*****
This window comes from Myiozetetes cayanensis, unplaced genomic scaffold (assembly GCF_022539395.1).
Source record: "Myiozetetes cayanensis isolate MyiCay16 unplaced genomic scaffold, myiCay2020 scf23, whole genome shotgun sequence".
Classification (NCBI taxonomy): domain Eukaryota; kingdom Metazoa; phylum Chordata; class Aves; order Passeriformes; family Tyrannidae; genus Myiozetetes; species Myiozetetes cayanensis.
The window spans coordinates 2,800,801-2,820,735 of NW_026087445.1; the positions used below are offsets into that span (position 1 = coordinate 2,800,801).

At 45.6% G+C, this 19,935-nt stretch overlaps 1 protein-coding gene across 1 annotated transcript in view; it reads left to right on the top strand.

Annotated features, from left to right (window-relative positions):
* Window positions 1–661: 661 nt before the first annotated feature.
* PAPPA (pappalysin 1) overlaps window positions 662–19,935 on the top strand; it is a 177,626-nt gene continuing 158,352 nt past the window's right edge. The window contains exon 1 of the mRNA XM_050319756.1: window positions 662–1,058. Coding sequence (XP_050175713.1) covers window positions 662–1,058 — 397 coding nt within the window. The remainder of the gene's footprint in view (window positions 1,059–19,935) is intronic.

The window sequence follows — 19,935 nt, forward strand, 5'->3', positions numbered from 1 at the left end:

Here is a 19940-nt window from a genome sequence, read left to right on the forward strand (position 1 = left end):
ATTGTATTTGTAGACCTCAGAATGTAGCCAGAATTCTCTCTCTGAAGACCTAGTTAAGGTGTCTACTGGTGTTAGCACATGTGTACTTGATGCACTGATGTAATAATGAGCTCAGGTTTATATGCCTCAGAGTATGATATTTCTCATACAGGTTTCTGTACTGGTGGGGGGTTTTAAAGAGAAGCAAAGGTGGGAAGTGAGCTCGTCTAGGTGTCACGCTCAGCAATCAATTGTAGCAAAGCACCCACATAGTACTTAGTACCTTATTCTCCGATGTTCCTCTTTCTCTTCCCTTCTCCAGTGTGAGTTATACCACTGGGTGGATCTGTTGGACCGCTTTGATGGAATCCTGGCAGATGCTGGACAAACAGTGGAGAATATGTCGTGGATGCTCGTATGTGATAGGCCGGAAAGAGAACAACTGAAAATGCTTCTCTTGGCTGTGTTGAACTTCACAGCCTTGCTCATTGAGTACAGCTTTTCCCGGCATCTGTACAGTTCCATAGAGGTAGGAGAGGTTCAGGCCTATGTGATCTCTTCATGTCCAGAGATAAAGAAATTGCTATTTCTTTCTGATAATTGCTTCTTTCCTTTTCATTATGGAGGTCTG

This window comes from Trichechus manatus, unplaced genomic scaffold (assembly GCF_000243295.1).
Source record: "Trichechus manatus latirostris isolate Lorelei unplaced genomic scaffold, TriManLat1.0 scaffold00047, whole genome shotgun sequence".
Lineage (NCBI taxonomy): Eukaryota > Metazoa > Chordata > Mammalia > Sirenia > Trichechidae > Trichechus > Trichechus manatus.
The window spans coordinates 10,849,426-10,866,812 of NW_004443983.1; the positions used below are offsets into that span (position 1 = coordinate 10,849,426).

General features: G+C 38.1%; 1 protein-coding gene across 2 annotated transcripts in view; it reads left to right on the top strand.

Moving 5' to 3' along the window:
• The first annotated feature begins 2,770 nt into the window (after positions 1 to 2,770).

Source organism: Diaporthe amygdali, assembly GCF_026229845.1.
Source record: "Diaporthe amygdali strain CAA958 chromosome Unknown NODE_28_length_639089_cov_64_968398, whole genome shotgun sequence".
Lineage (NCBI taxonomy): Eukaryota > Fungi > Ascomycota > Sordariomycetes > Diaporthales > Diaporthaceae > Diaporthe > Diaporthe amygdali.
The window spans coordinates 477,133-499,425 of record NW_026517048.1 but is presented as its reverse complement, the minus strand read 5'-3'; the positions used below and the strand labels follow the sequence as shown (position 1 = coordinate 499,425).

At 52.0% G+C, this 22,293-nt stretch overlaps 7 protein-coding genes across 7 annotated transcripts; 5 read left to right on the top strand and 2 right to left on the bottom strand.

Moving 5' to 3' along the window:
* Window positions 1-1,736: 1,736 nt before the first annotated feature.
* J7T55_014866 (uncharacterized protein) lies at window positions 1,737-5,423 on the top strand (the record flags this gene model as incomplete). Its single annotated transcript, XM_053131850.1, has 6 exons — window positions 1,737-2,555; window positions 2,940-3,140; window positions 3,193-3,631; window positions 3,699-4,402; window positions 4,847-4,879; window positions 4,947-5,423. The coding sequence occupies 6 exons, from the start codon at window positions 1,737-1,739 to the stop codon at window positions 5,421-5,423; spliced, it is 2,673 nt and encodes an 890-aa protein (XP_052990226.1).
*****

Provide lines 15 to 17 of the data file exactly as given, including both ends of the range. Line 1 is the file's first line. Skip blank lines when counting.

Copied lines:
The window spans coordinates 10,849,426-10,866,812 of NW_004443983.1; the positions used below are offsets into that span (position 1 = coordinate 10,849,426).

General features: G+C 38.1%; 1 protein-coding gene across 2 annotated transcripts in view; it reads left to right on the top strand.

Moving 5' to 3' along the window: